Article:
Sean Hannity

A decision on whether to accept the validity of a story should be based on available facts, not on the number of individuals who believe the story or even the trust one places in certain individuals or media outlets who do not believe the story.

Additionally, all Americans should be free to discuss ideas openly without fear of consequences.  The manner in which we find truth is through the exchange and evaluation of ideas.

We’re losing this.

Sean Hannity is one of the last media members to discuss the Seth Rich story.  (Fox News has retracted its report, and a thorough review of the known facts can be  found here.)

Because of his stated desire for a truthful solution to the unsolved murder of the DNC staffer, Media Matters has called for a boycott of Hannity’s advertisers.

This is wrong.

I get it.  The insinuations are extremely serious, and a matter like this doesn’t need to be investigated in the media, but calling for a boycott because you don’t like the political position a host is taking on an opinion-based show violates the intellectual freedom that is such an important part of a democratic society.

Look at what happened to Ann Coulter a few weeks ago with UC Berkley. Invited to speak by a conservative group on campus, her speech was cancelled following the threat of violence by students opposed to her political views. 

The idea that it is somehow acceptable to silence a person because you don’t agree with them goes against the very foundations of our country.  

Most of our founding fathers adhered to the views expressed by the French philosopher, Voltaire. Evelyn Hall, as an illustration of Voltaire’s beliefs, wrote the following words in his biography, “I disapprove of what you say, but I will defend to the death  your right to say it.”

One of the tenets of Fascism is the forcible suppression of opposition.  It’s ironic, is it not, that those advocating for the suppression of speech today mistakenly think they are doing so in the name of democracy?

-John Anchor


Is Donald Trump a Fascist?

How many times have you heard President Trump called a fascist?  Here is one example:  Sean Spicer Apple Store.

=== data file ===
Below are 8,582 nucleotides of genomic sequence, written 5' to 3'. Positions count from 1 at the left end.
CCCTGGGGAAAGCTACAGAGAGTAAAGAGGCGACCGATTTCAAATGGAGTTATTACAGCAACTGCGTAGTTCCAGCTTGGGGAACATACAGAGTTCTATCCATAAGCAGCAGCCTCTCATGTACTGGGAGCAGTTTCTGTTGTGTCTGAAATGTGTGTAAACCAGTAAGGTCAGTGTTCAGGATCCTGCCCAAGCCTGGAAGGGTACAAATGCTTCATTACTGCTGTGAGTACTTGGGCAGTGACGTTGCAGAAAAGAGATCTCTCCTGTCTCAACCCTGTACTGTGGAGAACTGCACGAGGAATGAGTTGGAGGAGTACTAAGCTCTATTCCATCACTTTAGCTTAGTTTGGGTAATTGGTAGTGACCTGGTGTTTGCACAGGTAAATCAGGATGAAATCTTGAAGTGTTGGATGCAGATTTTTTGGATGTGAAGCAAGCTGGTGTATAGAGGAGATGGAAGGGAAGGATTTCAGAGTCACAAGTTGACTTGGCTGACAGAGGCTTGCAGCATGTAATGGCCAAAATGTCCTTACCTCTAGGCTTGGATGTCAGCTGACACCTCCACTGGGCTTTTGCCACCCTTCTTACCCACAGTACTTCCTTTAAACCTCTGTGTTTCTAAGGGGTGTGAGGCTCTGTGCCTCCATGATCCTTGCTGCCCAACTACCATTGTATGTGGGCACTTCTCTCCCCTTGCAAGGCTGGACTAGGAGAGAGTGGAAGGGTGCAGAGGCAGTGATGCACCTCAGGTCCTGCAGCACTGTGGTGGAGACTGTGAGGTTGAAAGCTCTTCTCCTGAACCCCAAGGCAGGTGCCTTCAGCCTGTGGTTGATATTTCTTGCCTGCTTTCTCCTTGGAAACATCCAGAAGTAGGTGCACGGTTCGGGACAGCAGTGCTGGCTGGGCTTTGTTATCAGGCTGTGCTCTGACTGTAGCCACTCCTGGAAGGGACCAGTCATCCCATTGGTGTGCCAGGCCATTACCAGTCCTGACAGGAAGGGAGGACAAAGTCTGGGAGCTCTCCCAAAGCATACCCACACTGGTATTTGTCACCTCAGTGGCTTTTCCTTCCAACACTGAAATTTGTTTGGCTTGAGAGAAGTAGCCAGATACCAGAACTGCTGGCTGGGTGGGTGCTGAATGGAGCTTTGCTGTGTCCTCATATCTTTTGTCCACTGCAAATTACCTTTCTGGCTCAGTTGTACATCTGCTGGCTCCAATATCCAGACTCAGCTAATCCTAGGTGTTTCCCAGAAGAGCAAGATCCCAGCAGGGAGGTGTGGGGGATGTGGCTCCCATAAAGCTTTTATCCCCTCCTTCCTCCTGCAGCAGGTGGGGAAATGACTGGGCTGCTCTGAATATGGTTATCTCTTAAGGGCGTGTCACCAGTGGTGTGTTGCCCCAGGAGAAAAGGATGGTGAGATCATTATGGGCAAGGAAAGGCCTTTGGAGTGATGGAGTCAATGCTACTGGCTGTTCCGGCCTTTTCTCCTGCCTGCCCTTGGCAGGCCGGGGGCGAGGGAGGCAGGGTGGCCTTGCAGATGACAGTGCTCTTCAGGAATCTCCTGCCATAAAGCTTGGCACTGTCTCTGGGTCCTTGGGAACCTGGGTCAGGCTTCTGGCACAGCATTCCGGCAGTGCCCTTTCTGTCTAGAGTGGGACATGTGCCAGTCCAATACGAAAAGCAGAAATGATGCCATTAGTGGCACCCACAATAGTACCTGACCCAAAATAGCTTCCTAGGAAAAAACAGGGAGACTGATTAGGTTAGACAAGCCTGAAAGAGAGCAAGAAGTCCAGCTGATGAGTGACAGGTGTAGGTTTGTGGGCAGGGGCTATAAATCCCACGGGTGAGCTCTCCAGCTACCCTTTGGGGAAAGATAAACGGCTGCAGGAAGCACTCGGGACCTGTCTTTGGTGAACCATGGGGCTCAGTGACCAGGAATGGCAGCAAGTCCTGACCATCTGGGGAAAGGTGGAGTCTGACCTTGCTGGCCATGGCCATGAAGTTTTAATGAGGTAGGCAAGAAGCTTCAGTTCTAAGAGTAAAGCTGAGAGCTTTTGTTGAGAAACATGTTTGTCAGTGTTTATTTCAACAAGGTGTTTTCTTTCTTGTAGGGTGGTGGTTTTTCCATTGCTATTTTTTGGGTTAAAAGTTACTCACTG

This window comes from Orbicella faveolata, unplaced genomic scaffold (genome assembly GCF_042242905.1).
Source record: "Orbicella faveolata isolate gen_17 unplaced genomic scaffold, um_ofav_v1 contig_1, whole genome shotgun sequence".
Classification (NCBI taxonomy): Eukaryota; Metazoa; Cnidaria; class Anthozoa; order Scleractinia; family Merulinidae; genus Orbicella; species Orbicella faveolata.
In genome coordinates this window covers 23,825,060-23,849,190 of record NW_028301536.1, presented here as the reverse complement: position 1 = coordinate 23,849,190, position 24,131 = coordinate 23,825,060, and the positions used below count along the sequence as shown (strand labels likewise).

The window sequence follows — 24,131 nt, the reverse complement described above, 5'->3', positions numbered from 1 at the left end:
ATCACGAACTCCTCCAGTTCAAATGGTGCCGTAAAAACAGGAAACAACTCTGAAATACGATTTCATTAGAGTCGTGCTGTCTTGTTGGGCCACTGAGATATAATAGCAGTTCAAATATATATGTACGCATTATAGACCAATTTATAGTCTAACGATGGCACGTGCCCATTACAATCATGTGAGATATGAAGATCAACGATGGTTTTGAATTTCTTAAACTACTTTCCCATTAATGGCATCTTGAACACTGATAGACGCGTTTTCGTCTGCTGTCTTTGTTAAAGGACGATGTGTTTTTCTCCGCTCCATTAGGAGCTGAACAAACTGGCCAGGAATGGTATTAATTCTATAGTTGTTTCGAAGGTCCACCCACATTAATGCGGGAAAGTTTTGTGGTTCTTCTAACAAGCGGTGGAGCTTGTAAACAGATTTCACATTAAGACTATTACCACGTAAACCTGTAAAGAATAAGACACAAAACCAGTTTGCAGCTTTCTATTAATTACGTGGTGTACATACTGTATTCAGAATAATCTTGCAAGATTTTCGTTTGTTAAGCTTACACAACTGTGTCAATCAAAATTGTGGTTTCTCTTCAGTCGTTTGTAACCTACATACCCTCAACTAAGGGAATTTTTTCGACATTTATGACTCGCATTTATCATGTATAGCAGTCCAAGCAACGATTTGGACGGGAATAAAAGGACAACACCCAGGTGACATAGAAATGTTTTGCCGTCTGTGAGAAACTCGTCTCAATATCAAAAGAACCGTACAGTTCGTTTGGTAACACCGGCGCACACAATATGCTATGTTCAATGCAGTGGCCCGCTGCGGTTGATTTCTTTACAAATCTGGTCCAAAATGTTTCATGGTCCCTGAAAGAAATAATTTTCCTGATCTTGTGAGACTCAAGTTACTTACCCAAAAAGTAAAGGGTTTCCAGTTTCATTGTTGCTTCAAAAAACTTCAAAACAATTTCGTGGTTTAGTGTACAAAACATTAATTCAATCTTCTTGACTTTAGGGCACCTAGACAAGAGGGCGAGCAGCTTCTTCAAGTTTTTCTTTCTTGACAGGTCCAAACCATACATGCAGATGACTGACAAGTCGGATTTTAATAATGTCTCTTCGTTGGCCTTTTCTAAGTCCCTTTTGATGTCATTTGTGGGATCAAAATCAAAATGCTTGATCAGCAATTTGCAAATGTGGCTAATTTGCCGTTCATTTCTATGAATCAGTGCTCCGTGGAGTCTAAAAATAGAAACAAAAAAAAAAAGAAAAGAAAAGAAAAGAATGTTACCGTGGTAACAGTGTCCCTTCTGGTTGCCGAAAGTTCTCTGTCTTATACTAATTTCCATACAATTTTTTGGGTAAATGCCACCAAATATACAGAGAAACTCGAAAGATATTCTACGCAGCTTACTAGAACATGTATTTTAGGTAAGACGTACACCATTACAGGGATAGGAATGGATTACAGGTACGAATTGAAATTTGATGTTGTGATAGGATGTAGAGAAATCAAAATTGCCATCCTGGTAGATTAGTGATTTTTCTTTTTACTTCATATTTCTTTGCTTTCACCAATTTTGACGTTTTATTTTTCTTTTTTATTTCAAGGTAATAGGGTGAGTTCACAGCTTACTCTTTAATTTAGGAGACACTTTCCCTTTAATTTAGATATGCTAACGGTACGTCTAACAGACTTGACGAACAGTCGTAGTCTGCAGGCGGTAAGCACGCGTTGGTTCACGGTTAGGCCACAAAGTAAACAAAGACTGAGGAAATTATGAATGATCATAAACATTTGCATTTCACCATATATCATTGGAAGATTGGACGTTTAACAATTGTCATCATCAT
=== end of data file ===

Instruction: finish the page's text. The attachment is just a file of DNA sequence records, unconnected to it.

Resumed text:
Is there any truth to the accusation? Let’s look into that.

According to Merriam-Webster, fascism is “a political philosophy, movement, or regime that exalts nation and often race above the individual and that stands for a centralized autocratic government headed by a dictatorial leader, severe economic and social regimentation, and forcible suppression of opposition.”

Let’s break it down:

“Exalts nation/race above the individual”

“Make America Great Again” is a campaign slogan, but does it rise to the level of oppression of individuals in favor of the state?  No.  That is not a reasonable argument. Patriotism, and even belief in American exceptionalism, is not a fascist movement because they do not involve oppression of individuals.  Just the opposite. America, at its best, promotes freedom and democracy around the world.

Has President Trump ever promoted one race as superior to others?  I know of no evidence for this.  

(Some may point to his travel ban executive orders as evidence he discriminates against one religion, but the facts do not support the allegation: the stated purpose of the travel executive order was national security as the seven chosen countries, previously identified by the Obama Administration as countries of concern, do not have functioning central governments and therefore, travelers cannot be effectively vetted for ties to terror on their end. In that regard, the selection of those countries for the order makes logical sense. In addition, the travel restriction was not permanent, but a 90 day stoppage until additional vetting procedures can be put in place.)